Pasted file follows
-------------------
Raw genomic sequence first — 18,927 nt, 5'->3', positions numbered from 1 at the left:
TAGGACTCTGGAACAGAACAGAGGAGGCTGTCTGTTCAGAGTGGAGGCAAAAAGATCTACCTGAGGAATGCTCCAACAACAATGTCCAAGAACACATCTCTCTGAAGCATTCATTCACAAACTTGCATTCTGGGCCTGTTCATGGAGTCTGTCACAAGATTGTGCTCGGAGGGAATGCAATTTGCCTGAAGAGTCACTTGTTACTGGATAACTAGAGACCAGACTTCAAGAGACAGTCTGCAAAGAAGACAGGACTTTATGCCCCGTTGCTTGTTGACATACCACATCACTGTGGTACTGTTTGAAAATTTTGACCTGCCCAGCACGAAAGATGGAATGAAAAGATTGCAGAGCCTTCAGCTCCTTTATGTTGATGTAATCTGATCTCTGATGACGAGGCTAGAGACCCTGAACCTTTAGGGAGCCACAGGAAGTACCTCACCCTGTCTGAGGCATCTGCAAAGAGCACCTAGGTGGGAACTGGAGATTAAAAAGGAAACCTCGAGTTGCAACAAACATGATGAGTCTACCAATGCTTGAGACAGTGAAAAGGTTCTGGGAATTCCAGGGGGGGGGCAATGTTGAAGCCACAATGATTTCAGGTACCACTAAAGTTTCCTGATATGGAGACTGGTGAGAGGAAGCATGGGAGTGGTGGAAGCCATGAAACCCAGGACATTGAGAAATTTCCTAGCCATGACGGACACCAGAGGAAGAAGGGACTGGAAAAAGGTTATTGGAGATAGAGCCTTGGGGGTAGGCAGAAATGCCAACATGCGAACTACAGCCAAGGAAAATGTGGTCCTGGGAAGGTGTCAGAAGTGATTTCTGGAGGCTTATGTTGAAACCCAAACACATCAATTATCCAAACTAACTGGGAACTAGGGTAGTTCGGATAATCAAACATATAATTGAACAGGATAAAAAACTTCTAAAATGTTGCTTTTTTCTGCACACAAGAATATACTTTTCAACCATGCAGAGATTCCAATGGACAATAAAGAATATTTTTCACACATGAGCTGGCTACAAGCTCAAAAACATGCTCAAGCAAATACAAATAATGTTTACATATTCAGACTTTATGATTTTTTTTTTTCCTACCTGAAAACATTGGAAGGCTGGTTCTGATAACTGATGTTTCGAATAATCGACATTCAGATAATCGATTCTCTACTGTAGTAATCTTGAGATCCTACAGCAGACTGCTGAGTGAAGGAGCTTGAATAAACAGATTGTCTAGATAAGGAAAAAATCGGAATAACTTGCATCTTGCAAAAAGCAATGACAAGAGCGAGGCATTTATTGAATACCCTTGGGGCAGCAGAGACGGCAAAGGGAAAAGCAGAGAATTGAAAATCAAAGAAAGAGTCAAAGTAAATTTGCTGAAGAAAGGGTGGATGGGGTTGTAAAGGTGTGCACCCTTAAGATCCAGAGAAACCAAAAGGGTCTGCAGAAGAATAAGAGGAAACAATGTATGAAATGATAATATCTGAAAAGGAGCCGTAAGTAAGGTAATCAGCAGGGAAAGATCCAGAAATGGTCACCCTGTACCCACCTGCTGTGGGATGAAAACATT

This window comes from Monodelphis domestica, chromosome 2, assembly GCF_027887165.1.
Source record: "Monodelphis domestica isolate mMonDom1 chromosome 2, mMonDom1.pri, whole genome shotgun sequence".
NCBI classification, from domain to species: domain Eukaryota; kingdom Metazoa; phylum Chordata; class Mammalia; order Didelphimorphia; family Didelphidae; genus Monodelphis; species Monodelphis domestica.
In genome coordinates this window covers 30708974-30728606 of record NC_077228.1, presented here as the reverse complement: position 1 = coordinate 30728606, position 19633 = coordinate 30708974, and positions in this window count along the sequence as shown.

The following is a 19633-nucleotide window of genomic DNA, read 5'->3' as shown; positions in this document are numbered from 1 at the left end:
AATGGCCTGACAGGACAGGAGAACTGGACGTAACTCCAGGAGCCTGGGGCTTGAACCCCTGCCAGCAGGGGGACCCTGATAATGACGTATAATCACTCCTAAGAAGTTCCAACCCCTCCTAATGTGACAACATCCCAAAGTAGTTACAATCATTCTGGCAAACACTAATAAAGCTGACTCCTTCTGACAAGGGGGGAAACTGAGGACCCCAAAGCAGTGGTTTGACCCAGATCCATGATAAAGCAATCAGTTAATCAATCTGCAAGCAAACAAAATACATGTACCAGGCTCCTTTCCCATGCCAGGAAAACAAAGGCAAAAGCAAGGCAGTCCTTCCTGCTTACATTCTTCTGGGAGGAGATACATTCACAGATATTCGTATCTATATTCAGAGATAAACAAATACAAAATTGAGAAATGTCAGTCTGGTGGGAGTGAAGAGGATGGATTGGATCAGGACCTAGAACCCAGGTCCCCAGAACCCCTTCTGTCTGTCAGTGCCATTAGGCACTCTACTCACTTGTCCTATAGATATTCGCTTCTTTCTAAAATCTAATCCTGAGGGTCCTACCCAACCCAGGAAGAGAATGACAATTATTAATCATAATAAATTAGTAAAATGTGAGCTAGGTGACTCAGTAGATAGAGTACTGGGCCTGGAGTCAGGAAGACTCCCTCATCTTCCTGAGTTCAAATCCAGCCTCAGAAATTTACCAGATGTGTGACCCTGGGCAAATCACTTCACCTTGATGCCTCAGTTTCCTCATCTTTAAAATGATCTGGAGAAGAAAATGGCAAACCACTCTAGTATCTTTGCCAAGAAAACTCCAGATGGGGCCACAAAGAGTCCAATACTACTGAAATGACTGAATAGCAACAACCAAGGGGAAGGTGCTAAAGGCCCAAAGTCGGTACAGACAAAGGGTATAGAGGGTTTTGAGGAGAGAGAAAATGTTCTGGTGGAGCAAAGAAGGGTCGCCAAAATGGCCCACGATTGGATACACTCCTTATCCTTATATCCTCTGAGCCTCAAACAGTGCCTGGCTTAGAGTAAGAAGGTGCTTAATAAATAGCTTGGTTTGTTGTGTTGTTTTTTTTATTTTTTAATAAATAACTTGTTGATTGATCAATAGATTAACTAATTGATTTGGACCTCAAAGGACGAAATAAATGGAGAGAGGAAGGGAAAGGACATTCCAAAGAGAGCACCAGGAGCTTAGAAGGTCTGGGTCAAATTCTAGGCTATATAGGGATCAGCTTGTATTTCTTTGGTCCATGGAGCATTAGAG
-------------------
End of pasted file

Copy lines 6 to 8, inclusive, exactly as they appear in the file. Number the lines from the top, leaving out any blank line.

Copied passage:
In genome coordinates this window covers 30708974-30728606 of record NC_077228.1, presented here as the reverse complement: position 1 = coordinate 30728606, position 19633 = coordinate 30708974, and positions in this window count along the sequence as shown.

The following is a 19633-nucleotide window of genomic DNA, read 5'->3' as shown; positions in this document are numbered from 1 at the left end:
AATGGCCTGACAGGACAGGAGAACTGGACGTAACTCCAGGAGCCTGGGGCTTGAACCCCTGCCAGCAGGGGGACCCTGATAATGACGTATAATCACTCCTAAGAAGTTCCAACCCCTCCTAATGTGACAACATCCCAAAGTAGTTACAATCATTCTGGCAAACACTAATAAAGCTGACTCCTTCTGACAAGGGGGGAAACTGAGGACCCCAAAGCAGTGGTTTGACCCAGATCCATGATAAAGCAATCAGTTAATCAATCTGCAAGCAAACAAAATACATGTACCAGGCTCCTTTCCCATGCCAGGAAAACAAAGGCAAAAGCAAGGCAGTCCTTCCTGCTTACATTCTTCTGGGAGGAGATACATTCACAGATATTCGTATCTATATTCAGAGATAAACAAATACAAAATTGAGAAATGTCAGTCTGGTGGGAGTGAAGAGGATGGATTGGATCAGGACCTAGAACCCAGGTCCCCAGAACCCCTTCTGTCTGTCAGTGCCATTAGGCACTCTACTCACTTGTCCTATAGATATTCGCTTCTTTCTAAAATCTAATCCTGAGGGTCCTACCCAACCCAGGAAGAGAATGACAATTATTAATCATAATAAATTAGTAAAATGTGAGCTAGGTGACTCAGTAGATAGAGTACTGGGCCTGGAGTCAGGAAGACTCCCTCATCTTCCTGAGTTCAAATCCAGCCTCAGAAATTTACCAGATGTGTGACCCTGGGCAAATCACTTCACCTTGATGCCTCAGTTTCCTCATCTTTAAAATGATCTGGAGAAGAAAATGGCAAACCACTCTAGTATCTTTGCCAAGAAAACTCCAGATGGGGCCACAAAGAGTCCAATACTACTGAAATGACTGAATAGCAACAACCAAGGGGAAGGTGCTAAAGGCCCAAAGTCGGTACAGACAAAGGGTATAGAGGGTTTTGAGGAGAGAGAAAATGTTCTGGTGGAGCAAAGAAGGGTCGCCAAAATGGCCCACGATTGGATACACTCCTTATCCTTATATCCTCTGAGCCTCAAACAGTGCCTGGCTTAGAGTAAGAAGGTGCTTAATAAATAGCTTGGTTTGTTGTGTTGTTTTTTTTATTTTTTAATAAATAACTTGTTGATTGATCAATAGATTAACTAATTGATTTGGACCTCAAAGGACGAAATAAATGGAGAGAGGAAGGGAAAGGACATTCCAAAGAGAGCACCAGGAGCTTAGAAGGTCTGGGTCAAATTCTAGGCTATATAGGGATCAGCTTGTATTTCTTTGGTCCATGGAGCATTAGAG